2017 Winter Weather Preparedness Week Day 4: Frostbite and Hypothermia

The National Weather Service issues Wind Chill Warnings when the combined effects of wind and temperature feel like 25 below zero in Southern New England.

Frostbite is a condition in which the body tissue actually freezes. The most susceptible areas for frostbite include the fingers, toes, nose and ear lobes. Hypothermia develops when the body loses heat faster than it can produce it. Warning signs start with shivering and then proceed to include memory loss, disorientation, incoherence, slurred speech, drowsiness and apparent exhaustion. At this point immediate attention is necessary, which includes warming the person properly.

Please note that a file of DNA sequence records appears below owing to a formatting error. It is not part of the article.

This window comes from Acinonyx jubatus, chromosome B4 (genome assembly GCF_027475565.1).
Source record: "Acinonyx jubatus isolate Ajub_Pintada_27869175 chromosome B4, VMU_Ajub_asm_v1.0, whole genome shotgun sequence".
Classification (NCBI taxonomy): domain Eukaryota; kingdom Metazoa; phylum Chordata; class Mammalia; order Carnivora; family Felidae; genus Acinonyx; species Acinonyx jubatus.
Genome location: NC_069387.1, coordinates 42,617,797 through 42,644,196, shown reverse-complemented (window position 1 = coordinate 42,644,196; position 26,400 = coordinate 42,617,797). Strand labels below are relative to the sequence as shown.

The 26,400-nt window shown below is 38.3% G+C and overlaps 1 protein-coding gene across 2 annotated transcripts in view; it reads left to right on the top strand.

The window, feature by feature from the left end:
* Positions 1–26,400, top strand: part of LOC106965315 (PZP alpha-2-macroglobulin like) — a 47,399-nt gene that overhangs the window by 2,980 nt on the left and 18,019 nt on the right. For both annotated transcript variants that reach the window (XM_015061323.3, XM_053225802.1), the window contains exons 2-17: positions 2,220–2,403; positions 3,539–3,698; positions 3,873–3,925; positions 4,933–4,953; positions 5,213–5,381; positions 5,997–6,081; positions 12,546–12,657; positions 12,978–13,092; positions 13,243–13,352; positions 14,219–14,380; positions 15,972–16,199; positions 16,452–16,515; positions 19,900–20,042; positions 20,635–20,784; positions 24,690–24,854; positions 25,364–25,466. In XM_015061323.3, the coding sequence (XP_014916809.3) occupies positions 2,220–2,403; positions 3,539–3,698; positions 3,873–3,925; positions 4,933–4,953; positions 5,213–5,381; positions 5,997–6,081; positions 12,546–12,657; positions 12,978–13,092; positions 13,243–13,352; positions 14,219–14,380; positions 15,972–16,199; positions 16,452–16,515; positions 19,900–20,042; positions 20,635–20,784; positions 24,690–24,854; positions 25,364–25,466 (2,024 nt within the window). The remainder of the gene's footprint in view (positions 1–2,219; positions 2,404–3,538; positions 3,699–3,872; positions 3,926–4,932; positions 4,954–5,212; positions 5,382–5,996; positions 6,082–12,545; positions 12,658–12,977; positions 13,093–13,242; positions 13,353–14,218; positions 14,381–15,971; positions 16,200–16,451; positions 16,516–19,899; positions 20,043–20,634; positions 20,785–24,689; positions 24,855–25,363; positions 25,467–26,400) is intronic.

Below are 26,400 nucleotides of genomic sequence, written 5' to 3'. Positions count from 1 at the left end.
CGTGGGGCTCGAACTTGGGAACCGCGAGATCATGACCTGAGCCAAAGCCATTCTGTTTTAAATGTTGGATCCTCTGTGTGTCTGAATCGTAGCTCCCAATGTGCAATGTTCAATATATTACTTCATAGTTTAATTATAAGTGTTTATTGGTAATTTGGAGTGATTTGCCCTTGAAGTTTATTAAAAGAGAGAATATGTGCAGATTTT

Temperatures do not have to be below freezing for hypothermia to develop. It can develop in elderly people in a cool room with few, if any, warning signs.
In a hypothermic person, cold blood is concentrated in the extremities. If these extremities are warmed too quickly, the cold blood will be released into the central core of the body, possibly lowering the central core temperature to a fatal level. Use the following steps to raise the core temperature of a Hypothermic person.
Get the person into dry clothing if their clothes are wet. Put on additional clothing to warm the head and trunk such as a hat and vest. Wrap the person in a warm blanket and be sure their head and neck are covered. Do not cover their extremities. Give the person warm liquids to drink, but no alcohol, drugs or coffee. Seek immediate medical attention.
Tomorrow’s topic is Freezing Drizzle, Freezing Rain, and Ice Safety.

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